Parshat Shmot 5771

 

“In every generation one is obligated to view him [or her] self as though s/he personally came out of Egypt.”[1] Though we recite these words at the Pesach seder each year, I find them difficult to practice. So too, as I studied Parshat Shmot and read about the descent of the Children of Israel into slavery and their immense suffering under Pharaoh, I struggled to envision myself in their place. As an American Jew, blessed to live in comfort and security and having never experienced true oppression, try as I might, I could not genuinely imagine what it would feel like to be a slave.

I was troubled by this realization, because personally relating to the Exodus from Egypt is a core tenet of Judaism, as well as a foundation for the assertion that social justice is an inherently Jewish value. The Torah reminds us dozens of times that we have the moral obligation to help others because we were slaves in Egypt. We are commanded to love the stranger precisely because we were strangers in Egypt. We are directed to aid the oppressed because we, as a people, understand what it means to suffer.[2] The Torah seems to imply that understanding suffering is a prerequisite for remedying it.

But can we satisfy the Torah’s commandments to aid the oppressed if we ourselves cannot relate to their suffering? Moreover, can we still find a meaningful social justice message in the Exodus story if we cannot identify with the experiences of our ancestors?

I believe we can. But to do so, we need to broaden our reading of the Exodus narrative. The book of Shmot opens with a band of seventy family members forced to immigrate to Egypt during a severe famine in Canaan. Over the years, their numbers increase, and the native Egyptians—threatened by this foreign presence—enslave them. Tortured and yearning for freedom, the Israelites cry out to God, who, hearing their wails, redeems them from their physical bondage.[3]

This is the section of the Exodus narrative that we tend to focus on, but it is only part of the story. For the generation of the Exodus, removing the bonds of physical slavery was only the first crucial step in a larger process. The true raison d’être of the Exodus was to reach Sinai and to receive the Torah, thereby forming a nation with responsibilities toward God and toward each other—a nation bound no longer by slavery, but obligated by the mitzvot to create a just society.

Like the Israelites, many of our grandparents and great grandparents left generations of hardship and oppression behind. Most American Jews today are reaping the benefits of this modern Exodus, living in relative equality and comfort in a democratic, free society. But like the biblical Exodus, we must remember that this freedom is not the culmination of the process, but rather, the beginning: the immense opportunity of America comes with great responsibility, for each other and for the world. We learn from the Exodus story that freedom is not an end in and of itself but a gift that must lead to action.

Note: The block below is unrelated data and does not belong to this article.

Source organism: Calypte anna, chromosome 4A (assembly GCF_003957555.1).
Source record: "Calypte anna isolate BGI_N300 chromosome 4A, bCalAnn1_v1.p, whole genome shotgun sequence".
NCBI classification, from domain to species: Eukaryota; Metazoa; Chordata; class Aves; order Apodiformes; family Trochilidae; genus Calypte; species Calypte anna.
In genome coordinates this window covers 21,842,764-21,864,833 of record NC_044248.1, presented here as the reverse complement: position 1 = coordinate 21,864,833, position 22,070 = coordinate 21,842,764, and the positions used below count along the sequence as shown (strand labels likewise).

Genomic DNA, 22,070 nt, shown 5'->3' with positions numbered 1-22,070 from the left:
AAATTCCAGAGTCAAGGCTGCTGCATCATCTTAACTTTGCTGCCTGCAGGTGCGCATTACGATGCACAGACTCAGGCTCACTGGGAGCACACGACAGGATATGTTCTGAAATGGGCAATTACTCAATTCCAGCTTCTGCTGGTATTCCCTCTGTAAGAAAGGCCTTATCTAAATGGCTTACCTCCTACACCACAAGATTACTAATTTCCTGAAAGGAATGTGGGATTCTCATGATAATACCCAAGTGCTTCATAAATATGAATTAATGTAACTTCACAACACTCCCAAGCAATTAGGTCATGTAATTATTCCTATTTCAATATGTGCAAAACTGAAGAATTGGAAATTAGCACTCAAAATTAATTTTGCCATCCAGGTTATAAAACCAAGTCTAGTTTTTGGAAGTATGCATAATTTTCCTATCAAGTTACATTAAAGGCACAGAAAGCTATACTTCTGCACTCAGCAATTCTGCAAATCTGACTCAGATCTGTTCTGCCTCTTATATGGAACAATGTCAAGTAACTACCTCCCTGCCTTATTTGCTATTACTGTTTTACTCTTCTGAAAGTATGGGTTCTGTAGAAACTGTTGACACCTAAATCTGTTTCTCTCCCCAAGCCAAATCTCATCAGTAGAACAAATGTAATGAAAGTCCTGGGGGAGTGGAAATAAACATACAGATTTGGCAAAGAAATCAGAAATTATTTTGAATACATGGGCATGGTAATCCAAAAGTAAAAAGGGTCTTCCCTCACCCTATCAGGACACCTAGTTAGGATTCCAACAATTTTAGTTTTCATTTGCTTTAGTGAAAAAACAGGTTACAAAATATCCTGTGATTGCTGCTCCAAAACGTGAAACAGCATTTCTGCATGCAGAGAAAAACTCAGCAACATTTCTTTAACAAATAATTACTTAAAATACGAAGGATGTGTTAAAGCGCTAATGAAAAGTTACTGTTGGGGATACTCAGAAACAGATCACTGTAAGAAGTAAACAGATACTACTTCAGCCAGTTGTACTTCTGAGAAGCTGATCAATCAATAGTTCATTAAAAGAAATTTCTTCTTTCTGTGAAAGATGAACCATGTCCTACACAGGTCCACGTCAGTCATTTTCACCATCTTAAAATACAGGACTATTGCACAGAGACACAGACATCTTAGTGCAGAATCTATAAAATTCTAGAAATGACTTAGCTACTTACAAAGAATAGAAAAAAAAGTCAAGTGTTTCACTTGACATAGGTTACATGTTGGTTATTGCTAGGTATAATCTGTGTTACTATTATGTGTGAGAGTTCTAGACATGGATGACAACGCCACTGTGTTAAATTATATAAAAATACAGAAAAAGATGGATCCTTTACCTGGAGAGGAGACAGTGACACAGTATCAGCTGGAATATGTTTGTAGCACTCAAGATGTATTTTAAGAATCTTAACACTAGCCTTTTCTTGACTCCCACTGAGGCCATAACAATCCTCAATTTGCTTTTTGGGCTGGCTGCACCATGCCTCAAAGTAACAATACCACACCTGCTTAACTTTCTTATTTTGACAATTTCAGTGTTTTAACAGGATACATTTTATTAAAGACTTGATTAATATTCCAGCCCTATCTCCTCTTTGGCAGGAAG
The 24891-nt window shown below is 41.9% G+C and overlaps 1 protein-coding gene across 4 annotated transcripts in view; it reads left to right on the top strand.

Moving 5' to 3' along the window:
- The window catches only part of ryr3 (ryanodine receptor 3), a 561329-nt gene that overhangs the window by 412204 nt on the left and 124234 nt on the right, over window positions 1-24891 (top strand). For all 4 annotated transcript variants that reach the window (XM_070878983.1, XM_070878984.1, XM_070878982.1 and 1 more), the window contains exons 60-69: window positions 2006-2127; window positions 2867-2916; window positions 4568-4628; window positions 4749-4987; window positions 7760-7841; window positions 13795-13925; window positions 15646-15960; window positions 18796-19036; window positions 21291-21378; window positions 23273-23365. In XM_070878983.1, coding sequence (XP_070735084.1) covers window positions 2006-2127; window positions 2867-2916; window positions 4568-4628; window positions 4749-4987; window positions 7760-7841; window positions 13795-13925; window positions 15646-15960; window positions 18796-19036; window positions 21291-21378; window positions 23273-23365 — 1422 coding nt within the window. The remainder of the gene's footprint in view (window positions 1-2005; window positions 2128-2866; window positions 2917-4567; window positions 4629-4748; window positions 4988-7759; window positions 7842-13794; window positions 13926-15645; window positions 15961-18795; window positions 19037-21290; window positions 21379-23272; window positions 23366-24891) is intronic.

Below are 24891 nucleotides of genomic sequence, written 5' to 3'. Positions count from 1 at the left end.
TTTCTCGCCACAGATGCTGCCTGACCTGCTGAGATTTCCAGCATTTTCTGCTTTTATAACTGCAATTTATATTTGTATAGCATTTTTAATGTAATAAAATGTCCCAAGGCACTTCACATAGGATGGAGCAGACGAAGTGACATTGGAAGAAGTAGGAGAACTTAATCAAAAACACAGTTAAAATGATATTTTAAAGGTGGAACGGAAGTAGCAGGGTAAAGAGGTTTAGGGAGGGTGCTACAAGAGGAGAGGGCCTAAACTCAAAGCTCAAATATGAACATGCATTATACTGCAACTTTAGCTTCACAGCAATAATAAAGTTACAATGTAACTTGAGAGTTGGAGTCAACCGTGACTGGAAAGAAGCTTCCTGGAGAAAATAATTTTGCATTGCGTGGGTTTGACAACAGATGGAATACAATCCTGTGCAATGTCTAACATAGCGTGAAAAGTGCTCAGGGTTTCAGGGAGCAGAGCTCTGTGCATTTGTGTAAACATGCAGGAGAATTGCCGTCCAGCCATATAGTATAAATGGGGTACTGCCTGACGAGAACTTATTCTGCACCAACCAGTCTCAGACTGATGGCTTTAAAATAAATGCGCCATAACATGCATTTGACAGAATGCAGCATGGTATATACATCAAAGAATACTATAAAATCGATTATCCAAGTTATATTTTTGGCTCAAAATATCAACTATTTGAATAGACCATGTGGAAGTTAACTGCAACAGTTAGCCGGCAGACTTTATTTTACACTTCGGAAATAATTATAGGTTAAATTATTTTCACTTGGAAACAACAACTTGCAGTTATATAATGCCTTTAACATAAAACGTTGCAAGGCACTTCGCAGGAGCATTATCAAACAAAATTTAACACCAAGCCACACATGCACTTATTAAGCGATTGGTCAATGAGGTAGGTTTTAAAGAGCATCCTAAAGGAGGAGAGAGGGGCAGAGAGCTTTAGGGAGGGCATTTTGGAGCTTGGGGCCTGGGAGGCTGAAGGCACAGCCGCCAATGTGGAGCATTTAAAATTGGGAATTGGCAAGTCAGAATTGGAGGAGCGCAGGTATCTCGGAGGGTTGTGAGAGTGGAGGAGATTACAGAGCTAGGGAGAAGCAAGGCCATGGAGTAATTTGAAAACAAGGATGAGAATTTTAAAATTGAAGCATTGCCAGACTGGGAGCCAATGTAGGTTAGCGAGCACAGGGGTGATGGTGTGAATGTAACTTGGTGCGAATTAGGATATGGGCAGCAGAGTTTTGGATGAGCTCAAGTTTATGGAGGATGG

Perhaps then, our contemporary social justice lesson is this: Because we are free, as the Israelites were once freed from Egypt, we are obligated to help the oppressed. Because we do not know what it feels like to be a stranger, we must love the stranger. In many ways, this is a more challenging imperative than the one culled from the traditional reading of the text. It requires that we continuously infuse our freedom with meaning through action.

In the words of Rav Kook, the first Chief Rabbi of the State of Israel: “On the night of the festival [of Pesach] we are filled with redemption, filled with a higher freedom. This freedom releases our spirit, and the spirit of the entire universe, revealing the joy that is hidden within us.”[4] As we read this week’s parshah, let us take a moment to acknowledge the wonders of the freedom we enjoy and ask ourselves how the Exodus can serve for each of us as a personal rallying cry for doing good and pursuing justice. By doing so, we will be one step closer to fulfilling the full intent of the imperative we invoke at the seder—to envision ourselves as personally having left Egypt in order to actualize our potential as a free people.

Rachel Travis is currently the Curatorial Assistant for the Roman Vishniac Archive at the International Center of Photography. After earning a Masters in Jewish Art and Visual Culture at the Jewish Theological Seminary, Rachel has worked at a number of museums and Jewish institutions, exercising her belief that art can serve as a vehicle for social change. Born in Manhattan and raised in Atlanta, Georgia, she currently lives with her husband in the Upper West Side where they enjoy biking, baking and urban farming. Rachel can be reached at rachel.dvartzedek@gmail.com.

[1] Mishnah Pesachim 10:5.

[2] There are numerous sources for this injunction including, Deuteronomy 24:17-18, Exodus 2:20-23 and Exodus 23:9.

[3] Exodus 1-2.

[4] Igrot HaRa'ayah, Volume III, Letter 767.

Print  Email